Describe the legal and financial aspects that will affect your business start-up.
Describe the legal and financial aspect that will affect your business start-up
Legal aspects – Introduction
There are many laws and regulations surrounding the conduct of a new business. All businesses will have similar legal responsibilities.
For my business I choose the legal status to be sole-trader, because is the simplest and the cheapest form of business to set up.
Advantages of being sole-trader:
- The business can be easy to set up
- Independence in decision making
- Minimum of paper work
- The sole trader may have flexible working hours
- Knowing customers helps to avoid bad debts
Disadvantages of being sole-trader
- Unlimited liability means the owner is responsible for all debts
- Long working hours
- In case of illness the business is closed and makes no money
- Difficult to rise capital for start up or to expand business
The key legal aspect is liability, which means I as the owner of the business will have legal responsibility for the actions and the finance of the business itself. Because I choose to be sole-trader I will be fully responsible for the debts of the business and its actions.
Trading terms and conditions
Because I going to sell product I have to set clear terms on which the product will be sold to avoid future disputes arising. The terms and conditions of selling will also protect my business unreasonable claims from customers. The terms of sales should include price details, payment terms and arrangements.
Trading standards protect consumers from unscrupulous traders. The Supply of Goods and Services Act (1982 ) state that goods must be of satisfactory quality and fit for the purpose for which they are sold. A buyer who has a genuine complaint about faulty goods can ask for money to be refunded by the seller.
For my business it will be important to be aware at early stage what my responsibilities to customers are and also what rights do I have if buying from suppliers. The Trades Description Act states that goods must be as described, including quantity and size, quality, specification, ingredients, features, dates and place of manufacture.
Certain trades require a licence from the local authority. These include businesses dealing with food, alcoholic drinks, gaming etc. Licences are regulated by local authority. The business will provide customers with the service which is selling fresh coffee and fresh made cakes, so it must obtain a licence from local authority in order to provide the service legally.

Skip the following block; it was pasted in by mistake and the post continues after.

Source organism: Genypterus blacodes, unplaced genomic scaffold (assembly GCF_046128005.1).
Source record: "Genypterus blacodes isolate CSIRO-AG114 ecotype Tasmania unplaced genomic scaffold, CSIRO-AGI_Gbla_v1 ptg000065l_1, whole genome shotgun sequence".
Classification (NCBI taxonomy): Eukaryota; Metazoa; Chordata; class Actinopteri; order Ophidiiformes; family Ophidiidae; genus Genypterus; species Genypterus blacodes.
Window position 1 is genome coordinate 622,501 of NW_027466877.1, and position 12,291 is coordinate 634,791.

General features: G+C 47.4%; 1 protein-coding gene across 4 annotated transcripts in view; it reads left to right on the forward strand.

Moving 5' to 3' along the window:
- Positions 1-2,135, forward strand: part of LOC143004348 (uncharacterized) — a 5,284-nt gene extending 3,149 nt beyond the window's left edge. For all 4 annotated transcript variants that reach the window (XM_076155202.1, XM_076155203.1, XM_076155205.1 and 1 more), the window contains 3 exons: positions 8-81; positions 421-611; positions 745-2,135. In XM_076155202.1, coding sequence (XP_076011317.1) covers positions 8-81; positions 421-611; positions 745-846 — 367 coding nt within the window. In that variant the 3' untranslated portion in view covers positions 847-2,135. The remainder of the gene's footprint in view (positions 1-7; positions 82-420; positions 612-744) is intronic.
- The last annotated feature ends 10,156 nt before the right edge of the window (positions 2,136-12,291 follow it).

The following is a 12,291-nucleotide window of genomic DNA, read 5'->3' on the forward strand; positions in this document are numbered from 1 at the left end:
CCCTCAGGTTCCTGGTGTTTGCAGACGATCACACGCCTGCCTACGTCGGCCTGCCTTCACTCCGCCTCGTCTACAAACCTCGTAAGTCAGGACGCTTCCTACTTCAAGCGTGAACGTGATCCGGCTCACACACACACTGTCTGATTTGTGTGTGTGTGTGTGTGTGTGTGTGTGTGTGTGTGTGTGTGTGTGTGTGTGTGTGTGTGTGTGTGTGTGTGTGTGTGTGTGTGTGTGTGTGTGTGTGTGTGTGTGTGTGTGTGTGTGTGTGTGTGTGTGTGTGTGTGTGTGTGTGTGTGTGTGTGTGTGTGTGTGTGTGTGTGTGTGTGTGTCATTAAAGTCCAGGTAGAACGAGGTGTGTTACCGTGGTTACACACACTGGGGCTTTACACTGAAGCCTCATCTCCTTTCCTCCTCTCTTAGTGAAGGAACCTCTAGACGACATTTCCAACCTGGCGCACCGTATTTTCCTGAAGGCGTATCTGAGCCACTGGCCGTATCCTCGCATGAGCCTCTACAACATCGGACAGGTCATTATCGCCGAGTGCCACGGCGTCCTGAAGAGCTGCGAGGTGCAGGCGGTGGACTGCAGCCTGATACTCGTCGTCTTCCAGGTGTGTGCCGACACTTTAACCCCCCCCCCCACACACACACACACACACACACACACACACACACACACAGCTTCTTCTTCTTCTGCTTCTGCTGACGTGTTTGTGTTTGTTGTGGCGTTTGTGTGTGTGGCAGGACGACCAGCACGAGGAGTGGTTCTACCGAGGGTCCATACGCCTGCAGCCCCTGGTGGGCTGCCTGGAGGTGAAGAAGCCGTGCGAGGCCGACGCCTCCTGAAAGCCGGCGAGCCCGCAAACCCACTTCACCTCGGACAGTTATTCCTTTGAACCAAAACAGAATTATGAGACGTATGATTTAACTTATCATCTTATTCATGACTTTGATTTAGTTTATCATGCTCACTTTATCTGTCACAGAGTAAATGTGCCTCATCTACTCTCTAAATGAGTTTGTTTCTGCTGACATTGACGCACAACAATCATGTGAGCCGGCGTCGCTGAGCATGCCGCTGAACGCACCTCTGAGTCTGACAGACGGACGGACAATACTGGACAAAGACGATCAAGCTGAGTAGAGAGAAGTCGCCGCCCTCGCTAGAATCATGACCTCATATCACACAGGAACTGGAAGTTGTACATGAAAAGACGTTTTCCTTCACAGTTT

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Under the regulatory reform ( fire and safety ) order 2005, the business owner is responsible for removing the risk of fire as far as possible and draw up emergency plans for dealing with the fire if it happens. All those who use the premises must be able to escape and is very important that all fire equipment is in working order. The law is enforced by the local fire authority.
Health and Safety
The Health and Safety at Work Act makes the business owner responsible for the health and safety of everyone affected by the business and its activities. These include:
- Employees working at the premises
- Members of the public
The business owner is also responsible for anyone affected by the product or service the business supply.
Local authorities have the power to introduce laws that apply to their own geographical area. They can also give planning permission and specify building regulations. Alternations to the building structure or to the use of a building must be approved by the local authority planning committee and local residents.
Because the business is planning to employ people it has to comply with employment law. The most important legal provisions are:
- The business must provide secure and safe working environment
- All employee must receive written contract within two months of starting work
- All employees have the right to the national minimum wage
- The business has to deduct the income tax and national insurance contributions and send these to HM Revenue & Custom.
Data Protection Act 1998. Because the business is going to hold personal information about employees and clients records it is the business responsibility to keep the record secure and confidential.
Financial aspect – Introduction
Managing company`s finance is very important to comply with the law. Poor financial planning is likely to result in the business failure. Paying attention to the financial aspect of the business early will give better chance of success.
Personal survival budget
The business must recognise that the owner must survive as well as the business. The business owner needs to ensure that the business brings in sufficient income to cover personal needs.
This requires some planning and is often done by means of personal budget.
Planning personal survival budget
Majority of small businesses do not require significant funding to get started. But all new businesses are facing start – up cost and these include:
- Cost of premises
- Cost of equipments
- Shop fittings
Most of small businesses use combination of funding rather than one single source. The business will need finance to cover for their essential assets for their activities.
There may be times when the business may be prepared to sell for cost or below cost – special promotions, offers; however a business must charge sufficient for its product to cover cost and provide sufficient reward for its owners. There are number of approaches to pricing and a business may use more than one, depending upon circumstances. The most common used by small businesses is
- Cost-plus pricing; this means the business charge for their product enough to cover all cost incurred in production and earn profit.
Monitoring financial control